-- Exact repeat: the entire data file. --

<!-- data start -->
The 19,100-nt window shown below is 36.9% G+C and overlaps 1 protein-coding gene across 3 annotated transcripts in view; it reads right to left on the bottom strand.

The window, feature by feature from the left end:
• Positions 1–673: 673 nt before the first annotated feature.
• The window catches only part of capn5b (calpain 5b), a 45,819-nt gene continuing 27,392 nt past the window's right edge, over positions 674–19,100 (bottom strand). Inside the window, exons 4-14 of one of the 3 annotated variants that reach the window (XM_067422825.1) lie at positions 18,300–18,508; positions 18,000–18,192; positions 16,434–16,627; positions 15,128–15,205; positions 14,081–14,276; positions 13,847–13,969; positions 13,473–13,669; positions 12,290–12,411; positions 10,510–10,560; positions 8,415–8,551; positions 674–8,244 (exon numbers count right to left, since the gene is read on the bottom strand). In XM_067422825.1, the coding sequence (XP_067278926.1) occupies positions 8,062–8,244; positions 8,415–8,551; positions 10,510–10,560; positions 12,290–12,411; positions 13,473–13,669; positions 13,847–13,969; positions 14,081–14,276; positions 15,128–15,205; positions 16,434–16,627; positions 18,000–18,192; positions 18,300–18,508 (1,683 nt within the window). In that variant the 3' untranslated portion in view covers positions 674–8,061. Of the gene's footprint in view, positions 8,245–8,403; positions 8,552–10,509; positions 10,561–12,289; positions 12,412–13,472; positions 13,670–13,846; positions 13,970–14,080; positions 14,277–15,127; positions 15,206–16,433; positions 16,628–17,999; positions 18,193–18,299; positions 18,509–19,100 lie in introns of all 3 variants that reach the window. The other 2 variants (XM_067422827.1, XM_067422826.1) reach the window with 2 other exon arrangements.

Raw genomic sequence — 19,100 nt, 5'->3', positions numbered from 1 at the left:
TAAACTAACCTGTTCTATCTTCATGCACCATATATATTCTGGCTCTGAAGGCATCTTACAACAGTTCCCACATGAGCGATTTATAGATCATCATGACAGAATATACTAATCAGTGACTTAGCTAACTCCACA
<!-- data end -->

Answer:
The 19,100-nt window shown below is 36.9% G+C and overlaps 1 protein-coding gene across 3 annotated transcripts in view; it reads right to left on the bottom strand.

The window, feature by feature from the left end:
• Positions 1–673: 673 nt before the first annotated feature.
• The window catches only part of capn5b (calpain 5b), a 45,819-nt gene continuing 27,392 nt past the window's right edge, over positions 674–19,100 (bottom strand). Inside the window, exons 4-14 of one of the 3 annotated variants that reach the window (XM_067422825.1) lie at positions 18,300–18,508; positions 18,000–18,192; positions 16,434–16,627; positions 15,128–15,205; positions 14,081–14,276; positions 13,847–13,969; positions 13,473–13,669; positions 12,290–12,411; positions 10,510–10,560; positions 8,415–8,551; positions 674–8,244 (exon numbers count right to left, since the gene is read on the bottom strand). In XM_067422825.1, the coding sequence (XP_067278926.1) occupies positions 8,062–8,244; positions 8,415–8,551; positions 10,510–10,560; positions 12,290–12,411; positions 13,473–13,669; positions 13,847–13,969; positions 14,081–14,276; positions 15,128–15,205; positions 16,434–16,627; positions 18,000–18,192; positions 18,300–18,508 (1,683 nt within the window). In that variant the 3' untranslated portion in view covers positions 674–8,061. Of the gene's footprint in view, positions 8,245–8,403; positions 8,552–10,509; positions 10,561–12,289; positions 12,412–13,472; positions 13,670–13,846; positions 13,970–14,080; positions 14,277–15,127; positions 15,206–16,433; positions 16,628–17,999; positions 18,193–18,299; positions 18,509–19,100 lie in introns of all 3 variants that reach the window. The other 2 variants (XM_067422827.1, XM_067422826.1) reach the window with 2 other exon arrangements.

Raw genomic sequence — 19,100 nt, 5'->3', positions numbered from 1 at the left:
TAAACTAACCTGTTCTATCTTCATGCACCATATATATTCTGGCTCTGAAGGCATCTTACAACAGTTCCCACATGAGCGATTTATAGATCATCATGACAGAATATACTAATCAGTGACTTAGCTAACTCCACA